Casting - Business Web TV

Posted by | February 14, 2014 | Actors & Presenters, B2B, Video Industry | No Comments

Okay so you’ve decided John from Sales can no longer cut it as the face of Acme Engineering, you want someone more engaging, someone more professional, but where to start?

Video production - actors

The Brief

Spend some time writing down writing down your requirements, consider age, sex, ethnicity, accent, the audience you are targeting and your budget. This is valuable information to pass on to an agent, should you decide to use one. If you’re not really sure what you need a good production company or talent agent will be able to provide guidance on the right kind of person for your project.


In my experience the term actor or presenter covers a huge range of individuals, skills and experience levels. Everything from a recently graduated drama student, to a catalogue model, to a member of the Royal Shakespeare Company. What they call themselves also varies wildly extra, presenter, actor (or actress – a whole can of worms that one), celebrity?

As a general rule of thumb the more they do on screen (eg speaking) and the more exposure they have (Internet, cable/local/national TV) the more expensive they are. You can also throw into the mix whether their career is on the up or in decline and how busy they are at that time.

Needless to say there is a huge pool of very talented individuals who can turn their hand to just about anything and always come across as knowledgeable and enthusiastic even about the most mundane topic.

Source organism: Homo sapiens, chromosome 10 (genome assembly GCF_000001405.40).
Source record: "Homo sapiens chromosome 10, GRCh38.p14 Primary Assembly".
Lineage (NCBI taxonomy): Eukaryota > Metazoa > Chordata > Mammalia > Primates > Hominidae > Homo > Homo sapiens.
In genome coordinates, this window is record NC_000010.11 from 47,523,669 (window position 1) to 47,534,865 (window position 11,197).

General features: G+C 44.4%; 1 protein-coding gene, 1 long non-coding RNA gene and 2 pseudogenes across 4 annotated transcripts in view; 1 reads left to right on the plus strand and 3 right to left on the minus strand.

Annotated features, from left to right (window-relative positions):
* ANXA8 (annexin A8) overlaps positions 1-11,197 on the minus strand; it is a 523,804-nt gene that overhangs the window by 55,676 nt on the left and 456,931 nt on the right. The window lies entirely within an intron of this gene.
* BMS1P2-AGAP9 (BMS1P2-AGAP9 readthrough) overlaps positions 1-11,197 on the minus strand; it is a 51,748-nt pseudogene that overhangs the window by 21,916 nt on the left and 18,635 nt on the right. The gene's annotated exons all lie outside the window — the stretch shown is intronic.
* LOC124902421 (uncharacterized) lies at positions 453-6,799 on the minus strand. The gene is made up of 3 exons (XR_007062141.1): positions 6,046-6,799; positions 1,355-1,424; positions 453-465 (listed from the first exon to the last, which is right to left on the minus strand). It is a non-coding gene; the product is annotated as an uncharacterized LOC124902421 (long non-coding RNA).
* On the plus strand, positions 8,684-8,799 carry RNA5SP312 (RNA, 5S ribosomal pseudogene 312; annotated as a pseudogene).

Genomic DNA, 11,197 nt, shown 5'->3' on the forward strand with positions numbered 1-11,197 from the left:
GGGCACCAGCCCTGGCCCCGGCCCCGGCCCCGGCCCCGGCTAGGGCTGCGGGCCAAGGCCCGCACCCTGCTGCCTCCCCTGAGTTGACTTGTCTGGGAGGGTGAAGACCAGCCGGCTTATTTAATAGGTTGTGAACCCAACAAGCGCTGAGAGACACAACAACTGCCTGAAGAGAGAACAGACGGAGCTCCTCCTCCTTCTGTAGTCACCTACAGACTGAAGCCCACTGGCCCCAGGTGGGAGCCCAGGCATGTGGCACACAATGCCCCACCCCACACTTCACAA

Screen Test

Agents generally do a good job of putting forward the right people, it’s how they earn their living, but in the age of YouTube it is easy to check out a previous body of work. In some cases it is advisable to do a small screen test before appointing your presenter. If they are local many artists will pop in for half an hour at no cost.


For a B2B video a reasonable budget would be around £500 per day per actor and that is pretty much the case anywhere in the UK. However you should not overlook the cost of travel and accommodation, even at standard fares this can mount up. It may be advisable to compromise on the actor to find someone local to the filming.

Other costs to consider are wardrobe, hair and make-up. Experienced actors working in B2B productions will generally look after these themselves, but you will need to tell them what kind of clothes to bring with them on the day. If you have a better known actor or celebrity they will expect these services to be provided. Hair and make-up would typically cost £2-400 per day.


The final thing to consider before the shoot is the script. If it is a speaking part the actor will need to have this up to a week before filming. If they are doing a piece to camera they may also prefer to work with an autocue. Again in my experience it is worth having one as back up, even if they say they have learnt the lines a day’s shooting is an expensive way to find out they haven’t.

Follow these suggestions and you will get the right person at the right price.

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